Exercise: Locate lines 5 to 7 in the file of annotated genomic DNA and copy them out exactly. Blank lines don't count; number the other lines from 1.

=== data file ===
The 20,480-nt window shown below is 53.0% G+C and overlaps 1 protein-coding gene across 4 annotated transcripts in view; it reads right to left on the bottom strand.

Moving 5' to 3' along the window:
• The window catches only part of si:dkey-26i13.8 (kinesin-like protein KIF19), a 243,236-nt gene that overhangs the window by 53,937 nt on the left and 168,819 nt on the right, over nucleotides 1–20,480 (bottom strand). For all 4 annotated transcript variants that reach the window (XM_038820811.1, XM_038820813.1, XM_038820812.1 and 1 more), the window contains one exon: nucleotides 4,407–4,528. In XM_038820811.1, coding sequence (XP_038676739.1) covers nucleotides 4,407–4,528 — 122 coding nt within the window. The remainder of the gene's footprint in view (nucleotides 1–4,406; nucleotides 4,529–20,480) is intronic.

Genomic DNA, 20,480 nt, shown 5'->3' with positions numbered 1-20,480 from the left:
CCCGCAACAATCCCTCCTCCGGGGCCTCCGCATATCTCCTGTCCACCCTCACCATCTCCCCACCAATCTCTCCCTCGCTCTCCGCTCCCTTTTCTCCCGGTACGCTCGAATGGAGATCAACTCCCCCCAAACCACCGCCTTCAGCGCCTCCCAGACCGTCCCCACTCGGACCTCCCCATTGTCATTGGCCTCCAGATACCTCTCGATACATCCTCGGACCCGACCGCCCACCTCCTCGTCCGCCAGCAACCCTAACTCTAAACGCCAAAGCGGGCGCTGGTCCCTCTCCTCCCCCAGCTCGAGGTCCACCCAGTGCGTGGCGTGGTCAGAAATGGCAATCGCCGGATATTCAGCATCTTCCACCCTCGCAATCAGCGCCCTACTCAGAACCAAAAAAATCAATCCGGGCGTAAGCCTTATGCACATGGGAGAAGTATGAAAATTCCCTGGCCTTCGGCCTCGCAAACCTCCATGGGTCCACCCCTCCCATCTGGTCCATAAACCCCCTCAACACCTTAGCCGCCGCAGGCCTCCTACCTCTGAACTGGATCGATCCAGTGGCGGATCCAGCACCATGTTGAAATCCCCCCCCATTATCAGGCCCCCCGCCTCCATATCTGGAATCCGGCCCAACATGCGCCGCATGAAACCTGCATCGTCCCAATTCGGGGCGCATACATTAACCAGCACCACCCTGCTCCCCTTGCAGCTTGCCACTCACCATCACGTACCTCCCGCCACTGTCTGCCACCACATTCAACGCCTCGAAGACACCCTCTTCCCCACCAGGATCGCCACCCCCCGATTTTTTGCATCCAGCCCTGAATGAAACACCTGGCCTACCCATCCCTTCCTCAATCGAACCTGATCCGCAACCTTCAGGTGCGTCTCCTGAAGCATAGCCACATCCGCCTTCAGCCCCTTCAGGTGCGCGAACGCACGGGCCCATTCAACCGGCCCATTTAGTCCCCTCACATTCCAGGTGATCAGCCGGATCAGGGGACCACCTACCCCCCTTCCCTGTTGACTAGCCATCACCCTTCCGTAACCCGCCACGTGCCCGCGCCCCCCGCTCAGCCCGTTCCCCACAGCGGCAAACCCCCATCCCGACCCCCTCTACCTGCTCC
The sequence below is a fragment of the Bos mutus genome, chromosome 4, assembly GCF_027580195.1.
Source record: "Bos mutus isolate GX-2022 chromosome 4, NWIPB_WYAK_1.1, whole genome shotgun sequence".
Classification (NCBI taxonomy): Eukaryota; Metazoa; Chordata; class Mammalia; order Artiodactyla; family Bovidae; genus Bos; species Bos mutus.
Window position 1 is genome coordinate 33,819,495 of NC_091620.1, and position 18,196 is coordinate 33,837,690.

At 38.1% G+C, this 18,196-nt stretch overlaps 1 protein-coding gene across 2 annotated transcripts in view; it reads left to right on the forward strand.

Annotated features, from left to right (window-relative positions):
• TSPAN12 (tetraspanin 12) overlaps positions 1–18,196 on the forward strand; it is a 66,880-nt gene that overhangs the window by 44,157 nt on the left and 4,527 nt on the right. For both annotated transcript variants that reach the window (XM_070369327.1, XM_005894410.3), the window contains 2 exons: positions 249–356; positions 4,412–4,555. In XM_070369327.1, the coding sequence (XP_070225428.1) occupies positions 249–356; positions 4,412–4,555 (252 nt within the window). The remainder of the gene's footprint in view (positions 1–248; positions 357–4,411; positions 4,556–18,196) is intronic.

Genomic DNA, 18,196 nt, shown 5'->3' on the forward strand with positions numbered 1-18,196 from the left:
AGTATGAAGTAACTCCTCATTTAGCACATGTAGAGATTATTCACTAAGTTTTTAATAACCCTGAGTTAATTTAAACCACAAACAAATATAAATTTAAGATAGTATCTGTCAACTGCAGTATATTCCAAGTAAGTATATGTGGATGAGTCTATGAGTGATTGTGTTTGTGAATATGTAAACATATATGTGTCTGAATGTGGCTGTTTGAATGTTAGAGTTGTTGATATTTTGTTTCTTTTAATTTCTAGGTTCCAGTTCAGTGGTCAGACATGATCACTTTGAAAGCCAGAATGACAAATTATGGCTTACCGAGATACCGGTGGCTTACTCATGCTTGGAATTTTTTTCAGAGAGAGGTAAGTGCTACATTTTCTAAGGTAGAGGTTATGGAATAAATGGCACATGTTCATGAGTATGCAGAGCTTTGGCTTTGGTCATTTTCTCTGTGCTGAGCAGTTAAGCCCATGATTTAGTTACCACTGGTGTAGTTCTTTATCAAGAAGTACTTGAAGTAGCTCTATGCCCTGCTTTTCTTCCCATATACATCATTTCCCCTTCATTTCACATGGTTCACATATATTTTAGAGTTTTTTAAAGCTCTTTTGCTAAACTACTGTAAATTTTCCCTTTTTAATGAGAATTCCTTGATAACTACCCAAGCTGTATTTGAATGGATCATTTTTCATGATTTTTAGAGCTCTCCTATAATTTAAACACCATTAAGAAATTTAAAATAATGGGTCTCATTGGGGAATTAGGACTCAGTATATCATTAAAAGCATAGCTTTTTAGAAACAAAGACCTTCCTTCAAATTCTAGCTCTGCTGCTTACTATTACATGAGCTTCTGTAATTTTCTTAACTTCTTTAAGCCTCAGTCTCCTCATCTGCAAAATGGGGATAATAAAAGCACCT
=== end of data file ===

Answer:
CCCGCAACAATCCCTCCTCCGGGGCCTCCGCATATCTCCTGTCCACCCTCACCATCTCCCCACCAATCTCTCCCTCGCTCTCCGCTCCCTTTTCTCCCGGTACGCTCGAATGGAGATCAACTCCCCCCAAACCACCGCCTTCAGCGCCTCCCAGACCGTCCCCACTCGGACCTCCCCATTGTCATTGGCCTCCAGATACCTCTCGATACATCCTCGGACCCGACCGCCCACCTCCTCGTCCGCCAGCAACCCTAACTCTAAACGCCAAAGCGGGCGCTGGTCCCTCTCCTCCCCCAGCTCGAGGTCCACCCAGTGCGTGGCGTGGTCAGAAATGGCAATCGCCGGATATTCAGCATCTTCCACCCTCGCAATCAGCGCCCTACTCAGAACCAAAAAAATCAATCCGGGCGTAAGCCTTATGCACATGGGAGAAGTATGAAAATTCCCTGGCCTTCGGCCTCGCAAACCTCCATGGGTCCACCCCTCCCATCTGGTCCATAAACCCCCTCAACACCTTAGCCGCCGCAGGCCTCCTACCTCTGAACTGGATCGATCCAGTGGCGGATCCAGCACCATGTTGAAATCCCCCCCCATTATCAGGCCCCCCGCCTCCATATCTGGAATCCGGCCCAACATGCGCCGCATGAAACCTGCATCGTCCCAATTCGGGGCGCATACATTAACCAGCACCACCCTGCTCCCCTTGCAGCTTGCCACTCACCATCACGTACCTCCCGCCACTGTCTGCCACCACATTCAACGCCTCGAAGACACCCTCTTCCCCACCAGGATCGCCACCCCCCGATTTTTTGCATCCAGCCCTGAATGAAACACCTGGCCTACCCATCCCTTCCTCAATCGAACCTGATCCGCAACCTTCAGGTGCGTCTCCTGAAGCATAGCCACATCCGCCTTCAGCCCCTTCAGGTGCGCGAACGCACGGGCCCATTCAACCGGCCCATTTAGTCCCCTCACATTCCAGGTGATCAGCCGGATCAGGGGACCACCTACCCCCCTTCCCTGTTGACTAGCCATCACCCTTCCGTAACCCGCCACGTGCCCGCGCCCCCCGCTCAGCCCGTTCCCCACAGCGGCAAACCCCCATCCCGACCCCCTCTACCTGCTCC
The sequence below is a fragment of the Bos mutus genome, chromosome 4, assembly GCF_027580195.1.
Source record: "Bos mutus isolate GX-2022 chromosome 4, NWIPB_WYAK_1.1, whole genome shotgun sequence".